“Bilberry is useful for the maintenance of eye health. Apart from the traditional usage, scientific usage, studies have also advocated the effectiveness of bilberry extract in preventing age related ocular disorders along with other eye diseases such as cataracts and night blindness. Powerful radical scavengers present in bilberry help enhance the vision and may be useful from the restoration and homeostasis of epithelial cells. Another research conducted on bilberry has also suggested its beneficial enzymes-stimulating activity which protects the eyes from endotoxin induced Uvertis. Bilberry extracts stimulate the production of rhodopsin pigment which  supports the eye to adapt to light changes. Another amazing effect of bilberry is its defense against kidney damage. Scientific research has shown that Bilberry extracts help in the normalizing multiple critical factors, including levels of Creatinine, serum blood urea, nitrogen and nitric oxide. This inhibitory action against attributes to the antioxidant profile of Bilberry which enhances the oxygen radical absorbance capacity in the kidney tissues and protects it from the oxidative damage.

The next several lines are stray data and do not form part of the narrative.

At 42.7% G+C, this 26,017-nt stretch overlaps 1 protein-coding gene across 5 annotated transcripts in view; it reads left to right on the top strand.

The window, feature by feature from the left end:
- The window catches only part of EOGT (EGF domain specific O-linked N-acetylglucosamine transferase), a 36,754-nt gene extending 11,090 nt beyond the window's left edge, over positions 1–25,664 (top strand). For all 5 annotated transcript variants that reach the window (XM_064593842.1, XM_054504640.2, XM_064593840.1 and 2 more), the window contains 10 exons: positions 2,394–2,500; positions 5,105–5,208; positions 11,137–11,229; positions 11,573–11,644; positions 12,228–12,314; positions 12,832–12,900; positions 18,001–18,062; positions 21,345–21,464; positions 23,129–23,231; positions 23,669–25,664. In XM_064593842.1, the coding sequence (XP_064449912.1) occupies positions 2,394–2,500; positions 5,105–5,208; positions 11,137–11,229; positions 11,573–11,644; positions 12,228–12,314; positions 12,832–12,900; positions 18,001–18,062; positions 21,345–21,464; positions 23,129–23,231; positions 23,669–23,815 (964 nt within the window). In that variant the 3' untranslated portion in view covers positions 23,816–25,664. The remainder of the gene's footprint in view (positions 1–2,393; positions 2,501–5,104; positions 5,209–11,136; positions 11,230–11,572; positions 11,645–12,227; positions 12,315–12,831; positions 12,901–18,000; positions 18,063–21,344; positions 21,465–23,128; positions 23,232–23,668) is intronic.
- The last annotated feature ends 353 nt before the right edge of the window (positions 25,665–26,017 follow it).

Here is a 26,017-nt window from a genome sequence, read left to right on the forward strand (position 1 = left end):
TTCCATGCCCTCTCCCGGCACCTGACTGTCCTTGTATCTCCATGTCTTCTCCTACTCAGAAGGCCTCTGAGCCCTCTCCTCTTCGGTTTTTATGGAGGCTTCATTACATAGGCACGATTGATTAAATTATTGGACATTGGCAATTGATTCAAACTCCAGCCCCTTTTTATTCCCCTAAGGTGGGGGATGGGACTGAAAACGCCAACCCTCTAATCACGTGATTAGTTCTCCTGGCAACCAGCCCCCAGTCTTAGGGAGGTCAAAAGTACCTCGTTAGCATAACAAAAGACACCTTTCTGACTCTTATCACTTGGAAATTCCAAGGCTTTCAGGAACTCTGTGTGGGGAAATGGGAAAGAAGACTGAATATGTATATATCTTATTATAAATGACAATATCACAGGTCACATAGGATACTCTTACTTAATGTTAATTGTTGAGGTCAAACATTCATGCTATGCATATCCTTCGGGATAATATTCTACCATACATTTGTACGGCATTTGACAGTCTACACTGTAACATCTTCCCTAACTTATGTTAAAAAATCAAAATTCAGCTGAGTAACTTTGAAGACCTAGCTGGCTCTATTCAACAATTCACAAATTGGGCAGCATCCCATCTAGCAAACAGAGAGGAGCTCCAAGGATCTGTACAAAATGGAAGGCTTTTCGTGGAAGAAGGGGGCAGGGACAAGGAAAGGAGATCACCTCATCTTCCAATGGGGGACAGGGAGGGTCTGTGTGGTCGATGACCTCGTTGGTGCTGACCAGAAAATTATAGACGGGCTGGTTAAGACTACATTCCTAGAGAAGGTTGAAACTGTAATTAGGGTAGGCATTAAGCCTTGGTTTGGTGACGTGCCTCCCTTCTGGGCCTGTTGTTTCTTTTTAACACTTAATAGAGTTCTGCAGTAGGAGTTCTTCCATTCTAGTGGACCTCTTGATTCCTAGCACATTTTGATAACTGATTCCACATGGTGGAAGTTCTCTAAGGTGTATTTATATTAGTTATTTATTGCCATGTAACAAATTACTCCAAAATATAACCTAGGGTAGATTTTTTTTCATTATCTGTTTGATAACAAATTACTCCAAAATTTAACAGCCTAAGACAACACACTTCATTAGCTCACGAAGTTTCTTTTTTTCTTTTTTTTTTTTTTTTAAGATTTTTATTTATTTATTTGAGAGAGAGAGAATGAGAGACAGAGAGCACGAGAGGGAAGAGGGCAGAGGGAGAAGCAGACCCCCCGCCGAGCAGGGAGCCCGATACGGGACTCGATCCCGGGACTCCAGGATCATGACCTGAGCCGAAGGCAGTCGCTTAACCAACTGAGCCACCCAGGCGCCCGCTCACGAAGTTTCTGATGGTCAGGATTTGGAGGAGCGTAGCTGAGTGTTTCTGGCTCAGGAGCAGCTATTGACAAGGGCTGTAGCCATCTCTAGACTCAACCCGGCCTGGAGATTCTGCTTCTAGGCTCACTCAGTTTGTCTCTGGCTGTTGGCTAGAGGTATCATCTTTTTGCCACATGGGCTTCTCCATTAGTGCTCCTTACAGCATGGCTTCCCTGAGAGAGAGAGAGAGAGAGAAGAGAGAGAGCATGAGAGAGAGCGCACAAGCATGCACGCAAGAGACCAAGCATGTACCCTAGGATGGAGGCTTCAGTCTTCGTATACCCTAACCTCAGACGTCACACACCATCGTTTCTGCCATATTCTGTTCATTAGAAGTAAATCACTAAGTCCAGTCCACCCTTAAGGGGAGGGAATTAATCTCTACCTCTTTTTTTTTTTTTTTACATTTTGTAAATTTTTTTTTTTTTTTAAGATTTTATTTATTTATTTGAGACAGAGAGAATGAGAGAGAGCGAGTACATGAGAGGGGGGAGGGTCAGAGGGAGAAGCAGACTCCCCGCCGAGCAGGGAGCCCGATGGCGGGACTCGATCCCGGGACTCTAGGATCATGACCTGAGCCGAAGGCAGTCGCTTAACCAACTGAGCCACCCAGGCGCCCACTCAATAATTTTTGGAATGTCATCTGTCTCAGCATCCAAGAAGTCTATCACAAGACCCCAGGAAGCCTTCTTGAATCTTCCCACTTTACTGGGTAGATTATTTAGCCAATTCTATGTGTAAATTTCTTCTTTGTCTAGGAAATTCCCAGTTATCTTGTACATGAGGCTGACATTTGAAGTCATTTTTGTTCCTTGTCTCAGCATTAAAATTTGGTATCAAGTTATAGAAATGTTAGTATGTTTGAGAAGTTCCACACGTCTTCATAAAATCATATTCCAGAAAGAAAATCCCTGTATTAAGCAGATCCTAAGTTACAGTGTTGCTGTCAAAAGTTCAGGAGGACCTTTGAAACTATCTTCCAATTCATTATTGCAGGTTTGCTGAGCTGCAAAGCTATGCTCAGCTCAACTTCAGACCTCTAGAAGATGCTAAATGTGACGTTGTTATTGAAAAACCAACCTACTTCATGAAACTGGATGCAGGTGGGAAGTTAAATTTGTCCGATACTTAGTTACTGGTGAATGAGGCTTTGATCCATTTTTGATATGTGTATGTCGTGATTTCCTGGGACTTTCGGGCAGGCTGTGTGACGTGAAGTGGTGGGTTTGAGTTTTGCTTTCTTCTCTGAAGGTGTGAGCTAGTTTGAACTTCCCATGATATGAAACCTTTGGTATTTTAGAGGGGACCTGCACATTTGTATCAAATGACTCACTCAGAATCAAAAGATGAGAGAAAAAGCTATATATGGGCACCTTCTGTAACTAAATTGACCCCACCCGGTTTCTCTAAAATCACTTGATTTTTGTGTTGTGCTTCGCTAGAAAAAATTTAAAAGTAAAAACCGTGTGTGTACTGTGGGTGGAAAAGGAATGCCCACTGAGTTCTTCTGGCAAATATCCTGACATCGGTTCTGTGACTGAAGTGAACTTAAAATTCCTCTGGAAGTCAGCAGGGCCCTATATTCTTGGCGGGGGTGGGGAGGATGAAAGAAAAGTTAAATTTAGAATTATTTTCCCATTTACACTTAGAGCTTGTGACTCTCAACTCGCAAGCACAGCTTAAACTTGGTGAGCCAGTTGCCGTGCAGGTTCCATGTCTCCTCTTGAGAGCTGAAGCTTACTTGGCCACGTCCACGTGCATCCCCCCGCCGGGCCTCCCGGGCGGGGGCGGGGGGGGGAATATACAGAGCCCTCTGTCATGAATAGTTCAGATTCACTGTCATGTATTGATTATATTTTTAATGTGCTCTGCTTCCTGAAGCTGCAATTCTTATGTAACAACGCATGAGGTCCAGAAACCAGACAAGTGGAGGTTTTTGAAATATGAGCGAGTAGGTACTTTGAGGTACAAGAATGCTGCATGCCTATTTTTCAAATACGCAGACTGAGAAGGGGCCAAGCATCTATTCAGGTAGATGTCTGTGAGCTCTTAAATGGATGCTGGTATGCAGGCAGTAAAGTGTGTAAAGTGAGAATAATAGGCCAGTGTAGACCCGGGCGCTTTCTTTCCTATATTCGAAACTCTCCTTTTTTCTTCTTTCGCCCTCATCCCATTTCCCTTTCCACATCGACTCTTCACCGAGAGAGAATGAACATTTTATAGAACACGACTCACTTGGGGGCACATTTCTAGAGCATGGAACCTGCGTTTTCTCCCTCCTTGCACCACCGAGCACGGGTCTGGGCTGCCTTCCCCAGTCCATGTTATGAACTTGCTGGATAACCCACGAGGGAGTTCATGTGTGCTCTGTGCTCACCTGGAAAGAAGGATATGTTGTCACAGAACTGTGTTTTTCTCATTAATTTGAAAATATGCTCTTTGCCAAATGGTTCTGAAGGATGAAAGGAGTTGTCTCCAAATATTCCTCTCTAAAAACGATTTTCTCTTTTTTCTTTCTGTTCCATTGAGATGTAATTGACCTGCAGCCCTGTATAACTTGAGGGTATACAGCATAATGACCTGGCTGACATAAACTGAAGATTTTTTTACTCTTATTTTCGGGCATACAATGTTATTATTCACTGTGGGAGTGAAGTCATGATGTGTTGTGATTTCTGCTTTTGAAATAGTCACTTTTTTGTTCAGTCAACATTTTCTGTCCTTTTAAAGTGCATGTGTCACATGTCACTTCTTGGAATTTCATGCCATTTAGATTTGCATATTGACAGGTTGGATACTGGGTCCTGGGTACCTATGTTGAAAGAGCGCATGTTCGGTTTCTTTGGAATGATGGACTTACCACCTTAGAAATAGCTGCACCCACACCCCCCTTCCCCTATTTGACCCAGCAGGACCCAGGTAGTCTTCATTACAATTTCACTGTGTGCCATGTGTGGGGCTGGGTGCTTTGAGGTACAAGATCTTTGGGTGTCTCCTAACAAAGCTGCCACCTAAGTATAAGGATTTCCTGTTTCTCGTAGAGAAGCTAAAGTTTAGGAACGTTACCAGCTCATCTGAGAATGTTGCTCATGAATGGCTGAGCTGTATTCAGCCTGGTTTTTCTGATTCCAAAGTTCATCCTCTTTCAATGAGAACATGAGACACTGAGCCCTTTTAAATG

Sigmaceutical is passionate about spreading health and strongly advocates the idea of strengthening the body’s defenses against sickness and disease through world class nutritional supplement formulations.

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The Brain and the Eye – How They Work Together

Posted from: http://discoveryeye.org/the-brain-and-the-eye/

An unusual brilliant commentary with reference to vision health.

The Brain and the Eye

The eye works like a camera. The iris and the pupil control how much light to let into the back of the eye, much like the shutter of a camera. When it is very dark, our pupils get bigger, letting in more light; when it is very bright our irises constrict, letting in very little light.